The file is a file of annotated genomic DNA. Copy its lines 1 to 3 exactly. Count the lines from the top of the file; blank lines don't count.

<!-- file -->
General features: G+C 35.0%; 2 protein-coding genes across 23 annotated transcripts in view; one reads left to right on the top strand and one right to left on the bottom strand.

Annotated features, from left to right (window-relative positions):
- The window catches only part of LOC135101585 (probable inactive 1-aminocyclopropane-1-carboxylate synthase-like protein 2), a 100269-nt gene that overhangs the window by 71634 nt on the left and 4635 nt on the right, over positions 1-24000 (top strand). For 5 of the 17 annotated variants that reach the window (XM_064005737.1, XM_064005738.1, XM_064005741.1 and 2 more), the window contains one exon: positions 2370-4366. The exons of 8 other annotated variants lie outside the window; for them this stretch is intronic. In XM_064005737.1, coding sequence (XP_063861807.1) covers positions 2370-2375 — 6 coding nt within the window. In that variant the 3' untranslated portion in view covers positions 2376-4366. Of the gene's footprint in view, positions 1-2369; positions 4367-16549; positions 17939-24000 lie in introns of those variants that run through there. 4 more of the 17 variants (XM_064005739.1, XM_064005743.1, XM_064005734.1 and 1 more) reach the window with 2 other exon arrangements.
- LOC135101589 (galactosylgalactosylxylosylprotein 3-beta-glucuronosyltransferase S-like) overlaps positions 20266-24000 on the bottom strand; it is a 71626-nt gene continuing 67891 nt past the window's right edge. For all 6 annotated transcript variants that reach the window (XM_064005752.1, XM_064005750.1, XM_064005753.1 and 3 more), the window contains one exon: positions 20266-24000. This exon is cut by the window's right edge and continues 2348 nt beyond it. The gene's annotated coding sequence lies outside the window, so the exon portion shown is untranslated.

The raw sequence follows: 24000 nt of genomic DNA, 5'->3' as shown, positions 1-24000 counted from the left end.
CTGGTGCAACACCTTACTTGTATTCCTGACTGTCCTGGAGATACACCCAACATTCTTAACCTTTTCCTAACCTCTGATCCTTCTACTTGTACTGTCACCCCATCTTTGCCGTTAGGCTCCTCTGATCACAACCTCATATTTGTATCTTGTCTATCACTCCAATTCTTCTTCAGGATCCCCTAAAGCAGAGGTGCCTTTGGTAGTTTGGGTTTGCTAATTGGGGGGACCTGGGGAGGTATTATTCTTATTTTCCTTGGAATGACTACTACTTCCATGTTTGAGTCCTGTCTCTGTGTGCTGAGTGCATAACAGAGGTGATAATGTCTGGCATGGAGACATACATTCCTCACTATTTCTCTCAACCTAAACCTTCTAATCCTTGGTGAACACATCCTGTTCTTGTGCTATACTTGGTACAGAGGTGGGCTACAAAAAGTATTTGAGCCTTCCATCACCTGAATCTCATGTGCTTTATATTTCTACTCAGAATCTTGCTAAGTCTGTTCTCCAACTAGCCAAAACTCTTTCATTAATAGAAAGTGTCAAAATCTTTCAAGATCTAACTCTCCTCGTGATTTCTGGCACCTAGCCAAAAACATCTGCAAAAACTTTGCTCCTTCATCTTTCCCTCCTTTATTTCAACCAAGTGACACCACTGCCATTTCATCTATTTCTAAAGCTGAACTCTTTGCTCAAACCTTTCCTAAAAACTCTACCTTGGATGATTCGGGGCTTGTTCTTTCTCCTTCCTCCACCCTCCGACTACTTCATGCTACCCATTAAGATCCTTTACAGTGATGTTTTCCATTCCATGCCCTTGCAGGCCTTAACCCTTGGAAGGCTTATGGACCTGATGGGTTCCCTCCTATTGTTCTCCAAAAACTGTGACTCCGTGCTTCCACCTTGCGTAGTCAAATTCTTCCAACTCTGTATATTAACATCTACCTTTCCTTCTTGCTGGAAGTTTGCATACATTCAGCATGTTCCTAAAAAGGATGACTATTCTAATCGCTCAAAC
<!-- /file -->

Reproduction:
General features: G+C 35.0%; 2 protein-coding genes across 23 annotated transcripts in view; one reads left to right on the top strand and one right to left on the bottom strand.

Annotated features, from left to right (window-relative positions):
- The window catches only part of LOC135101585 (probable inactive 1-aminocyclopropane-1-carboxylate synthase-like protein 2), a 100269-nt gene that overhangs the window by 71634 nt on the left and 4635 nt on the right, over positions 1-24000 (top strand). For 5 of the 17 annotated variants that reach the window (XM_064005737.1, XM_064005738.1, XM_064005741.1 and 2 more), the window contains one exon: positions 2370-4366. The exons of 8 other annotated variants lie outside the window; for them this stretch is intronic. In XM_064005737.1, coding sequence (XP_063861807.1) covers positions 2370-2375 — 6 coding nt within the window. In that variant the 3' untranslated portion in view covers positions 2376-4366. Of the gene's footprint in view, positions 1-2369; positions 4367-16549; positions 17939-24000 lie in introns of those variants that run through there. 4 more of the 17 variants (XM_064005739.1, XM_064005743.1, XM_064005734.1 and 1 more) reach the window with 2 other exon arrangements.